By passing up the opportunity to be picked in the first round of last year's draft, an onerous burden was placed on Chris Singleton to become the go-to guy for Florida State and satisfy inevitably high expectations from NBA scouts, the national media, his coaching staff and Seminole fans.
This was the season Singleton needed to transform himself from prospect to productive player.
Despite seeing slightly less playing time this season (likely due to foul problems), Singleton's scoring rate is up substantially, as are his rebounding numbers, steals, blocks, field goal percentage, 3-point percentage, free throw percentage and usage.
The Noles boast an 11-3 record, with one quality win on their resume alreadya victory over Baylor in Hawaii -- and a handful of acceptable losses to Ohio State, Butler and Florida.
Numbers aside, Singleton's biggest asset as a NBA prospect remains his prototypical physical attributes. Standing somewhere between 6-8 and 6-9, with long arms, a well-built frame, and outstanding athleticism, he looks the part of a modern-day NBA forward a la Josh Smith, Rudy Gay and Gerald Wallace.
His skill-level, however, has taken slightly longer to come along, as you can probably guess by the 49.6% he shot from the free throw line last season.
Singleton is still not what you would call a great offensive player, but he has made incremental improvements that have helped him become a more efficient scorer. That's not an easy thing to do playing in an offense that ranked last in the ACC last season (130th in the NCAA) in offensive efficiency, and would be well on its way to repeating that feat if the conference wasn't so down this year.
Singleton's jump shot is a good place to start since it will be crucial to the success he enjoys as an NBA player. He's taking slightly less of them this year but is making the ones he does attempt at a better rate. He has nice shooting mechanics (albeit with an average touch), so it was only a matter of time until this started happening, especially once his shot selection improved. Through 14 games, Singleton has converted 24 of his 62 jump shots (39%), up from 36-of-134 (22%) last year a major improvement.
Digging deeper, we find that he's simply been a lot more effective spotting up with his feet set this season, converting nearly half of his attempts of this nature (as opposed to 29% last season). Considering his likely role in the NBA, that's a very encouraging development. Can he continue to shoot like that for the rest of the season and in private workouts for NBA teams?
Another positive development revolves around Singleton's post-up game. We've seen a lot more of him on the block this season, and he's enjoying greater success there. With the huge size advantage he enjoys on a nightly basis at the small forward position, and even at the power forward position at times, where he's playing a lot more this year, there's no reason he shouldn't be doing this even more.
On a similar note, Singleton's offensive rebounding production has also improved. Given his tremendous physical tools, scouts have always wanted to see Singleton show better effort and toughness and be more willing to go inside the paint to make his presence felt, and they are finally getting their wish.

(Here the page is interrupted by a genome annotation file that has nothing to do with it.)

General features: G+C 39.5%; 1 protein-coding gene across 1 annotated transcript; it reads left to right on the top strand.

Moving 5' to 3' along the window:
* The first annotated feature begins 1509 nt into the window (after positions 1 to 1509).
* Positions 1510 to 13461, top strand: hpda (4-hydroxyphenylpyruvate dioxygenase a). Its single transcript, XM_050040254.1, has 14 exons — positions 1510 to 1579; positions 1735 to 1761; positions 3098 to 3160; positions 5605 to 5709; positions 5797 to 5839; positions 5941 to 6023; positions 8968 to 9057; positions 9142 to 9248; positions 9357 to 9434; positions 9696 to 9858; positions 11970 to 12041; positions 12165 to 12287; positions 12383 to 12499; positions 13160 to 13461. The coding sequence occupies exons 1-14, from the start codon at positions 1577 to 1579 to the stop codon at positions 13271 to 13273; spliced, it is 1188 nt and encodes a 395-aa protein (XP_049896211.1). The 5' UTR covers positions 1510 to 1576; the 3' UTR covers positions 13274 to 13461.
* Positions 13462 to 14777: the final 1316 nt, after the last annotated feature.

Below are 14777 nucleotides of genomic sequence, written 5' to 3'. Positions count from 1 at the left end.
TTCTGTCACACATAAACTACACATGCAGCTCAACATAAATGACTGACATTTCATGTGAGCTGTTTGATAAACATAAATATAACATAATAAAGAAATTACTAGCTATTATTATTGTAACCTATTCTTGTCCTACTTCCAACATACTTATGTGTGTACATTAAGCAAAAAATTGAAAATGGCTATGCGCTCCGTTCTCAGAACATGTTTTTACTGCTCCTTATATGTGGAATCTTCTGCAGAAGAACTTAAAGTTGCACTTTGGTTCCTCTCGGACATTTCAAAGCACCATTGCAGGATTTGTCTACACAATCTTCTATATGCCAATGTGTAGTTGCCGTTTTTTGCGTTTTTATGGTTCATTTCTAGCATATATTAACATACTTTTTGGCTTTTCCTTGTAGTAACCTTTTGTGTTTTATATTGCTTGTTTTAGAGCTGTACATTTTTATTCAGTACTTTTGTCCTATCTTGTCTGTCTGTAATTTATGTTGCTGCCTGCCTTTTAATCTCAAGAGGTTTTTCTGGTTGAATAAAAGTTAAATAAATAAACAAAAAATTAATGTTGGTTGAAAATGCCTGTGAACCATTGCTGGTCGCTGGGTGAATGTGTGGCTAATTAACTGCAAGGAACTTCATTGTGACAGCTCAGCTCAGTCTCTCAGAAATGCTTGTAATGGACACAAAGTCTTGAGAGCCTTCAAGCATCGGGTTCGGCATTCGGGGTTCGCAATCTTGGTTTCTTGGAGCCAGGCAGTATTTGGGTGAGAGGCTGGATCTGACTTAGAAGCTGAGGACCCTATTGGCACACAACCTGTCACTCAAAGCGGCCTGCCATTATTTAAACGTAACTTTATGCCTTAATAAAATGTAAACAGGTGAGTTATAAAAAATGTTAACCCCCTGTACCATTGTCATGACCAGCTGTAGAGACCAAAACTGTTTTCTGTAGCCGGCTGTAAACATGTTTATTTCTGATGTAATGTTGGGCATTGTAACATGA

As a slasher, Singleton remains below average. He does not have the ball-handling skills needed to create his own shot on a consistent basis. He struggles to change speeds and directions with the ball, which hampers him from taking full advantage of his excellent physical tools. He isn't able to get to the rim and utilize his explosiveness as much as you might hope, often settling for off-the-dribble jumpers instead, which are definitely not his strength.
This is a big reason why he projects as more of an off-the-ball role player than someone expected to carry a heavy offensive load in the NBA. Clearly he would be best suited playing on an up-tempo team that likes to get out in transition, alongside a point guard who can get him the ball in a position to score. In his current situation at Florida State, with its slow and disjointed offense, it's tough to imagine that at times.
Rather than trying to outscore opponents, it's on the defensive end where the Seminoles really make their mark. They ranked #1 in the NCAA last year in that category, according to kenpom.com, and are currently in the top 5 this season once again. This is the place where Singleton will help an NBA team the most right off the bat. Any team looking to improve on defense will be wise to give him a serious look.
With his terrific size, length, lateral quickness and intensity, Singleton puts tremendous pressure on the ball and is an absolute menace in passing lanes. He gets his team tons of extra possessions every game with his ability to collect rebounds, blocks and steals, and is the type of player who would have no problem guarding multiple positions at the NBA level be it face-up 4's, shot-creating wings, back-to-the-basket forwards, or even switching out onto quicker guards on the perimeter (if that's how his coach elects to defend the pick-and-roll). This type of versatility makes him extremely attractive in today's NBA.
Singleton has done a good job of polishing his all-around game and is making a compelling case for himself as a potential lottery pick. How he finishes the season from an individual and, more importantly, a team perspective will play a large part in how he's ultimately perceived as a draft prospect.
Although he clearly has his flaws, players of Singleton's nature who are capable of locking down multiple positions, rebounding out of their area and scoring in transition (off cuts to the basket and second chance opportunities on the offensive glass) are valuable assets. If Singleton can develop into a reliable spot-up shooter on top of that, he'll have a long and productive NBA career.
Edited by Patrick Crawley, Sports Editor for Neon Tommy and Managing Editor of Basketball Fiend.